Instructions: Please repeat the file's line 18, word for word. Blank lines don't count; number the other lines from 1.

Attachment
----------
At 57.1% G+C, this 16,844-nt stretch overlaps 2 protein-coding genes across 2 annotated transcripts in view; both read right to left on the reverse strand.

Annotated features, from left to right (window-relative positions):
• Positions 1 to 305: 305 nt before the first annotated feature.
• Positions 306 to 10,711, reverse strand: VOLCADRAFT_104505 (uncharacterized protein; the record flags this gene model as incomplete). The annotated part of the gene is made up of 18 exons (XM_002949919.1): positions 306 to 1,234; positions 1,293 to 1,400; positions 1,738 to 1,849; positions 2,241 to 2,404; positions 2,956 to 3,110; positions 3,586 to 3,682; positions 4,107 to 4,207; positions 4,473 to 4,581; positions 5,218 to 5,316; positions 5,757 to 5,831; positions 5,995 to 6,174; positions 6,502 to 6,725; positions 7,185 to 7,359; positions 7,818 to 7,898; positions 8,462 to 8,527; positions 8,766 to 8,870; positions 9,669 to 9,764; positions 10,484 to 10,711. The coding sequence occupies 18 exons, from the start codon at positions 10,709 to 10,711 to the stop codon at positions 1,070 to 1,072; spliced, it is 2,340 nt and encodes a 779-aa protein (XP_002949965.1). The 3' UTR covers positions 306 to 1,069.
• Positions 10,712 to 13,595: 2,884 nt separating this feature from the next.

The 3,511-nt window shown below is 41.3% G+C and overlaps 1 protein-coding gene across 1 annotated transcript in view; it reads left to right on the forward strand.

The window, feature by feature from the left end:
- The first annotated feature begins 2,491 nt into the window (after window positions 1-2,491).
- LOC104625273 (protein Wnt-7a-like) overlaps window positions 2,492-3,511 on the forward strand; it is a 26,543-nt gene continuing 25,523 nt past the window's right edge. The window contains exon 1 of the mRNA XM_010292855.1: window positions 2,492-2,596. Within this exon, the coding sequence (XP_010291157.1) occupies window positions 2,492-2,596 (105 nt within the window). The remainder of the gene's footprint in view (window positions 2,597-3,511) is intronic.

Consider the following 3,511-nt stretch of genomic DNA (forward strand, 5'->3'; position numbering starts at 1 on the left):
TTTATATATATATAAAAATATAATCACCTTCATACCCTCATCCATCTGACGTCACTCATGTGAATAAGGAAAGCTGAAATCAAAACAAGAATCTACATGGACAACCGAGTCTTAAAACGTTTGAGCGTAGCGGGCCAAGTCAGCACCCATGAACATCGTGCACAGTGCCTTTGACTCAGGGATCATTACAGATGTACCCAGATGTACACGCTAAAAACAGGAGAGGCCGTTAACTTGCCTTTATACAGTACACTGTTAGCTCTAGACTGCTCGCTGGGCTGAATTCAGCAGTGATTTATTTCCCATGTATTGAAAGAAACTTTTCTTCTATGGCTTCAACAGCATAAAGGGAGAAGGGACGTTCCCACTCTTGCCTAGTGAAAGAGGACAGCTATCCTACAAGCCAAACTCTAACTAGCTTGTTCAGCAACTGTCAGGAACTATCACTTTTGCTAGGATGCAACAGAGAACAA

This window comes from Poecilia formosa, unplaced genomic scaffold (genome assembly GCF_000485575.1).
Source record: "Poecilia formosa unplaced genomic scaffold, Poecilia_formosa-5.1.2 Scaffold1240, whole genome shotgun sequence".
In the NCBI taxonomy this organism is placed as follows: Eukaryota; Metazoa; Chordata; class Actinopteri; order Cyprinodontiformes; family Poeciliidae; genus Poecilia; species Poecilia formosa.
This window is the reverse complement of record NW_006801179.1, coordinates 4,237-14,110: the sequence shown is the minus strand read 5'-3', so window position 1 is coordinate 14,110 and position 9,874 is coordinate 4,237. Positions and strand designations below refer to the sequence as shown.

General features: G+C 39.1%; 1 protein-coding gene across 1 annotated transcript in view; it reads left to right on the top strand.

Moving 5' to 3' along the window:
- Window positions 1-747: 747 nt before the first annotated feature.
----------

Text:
- Window positions 1-747: 747 nt before the first annotated feature.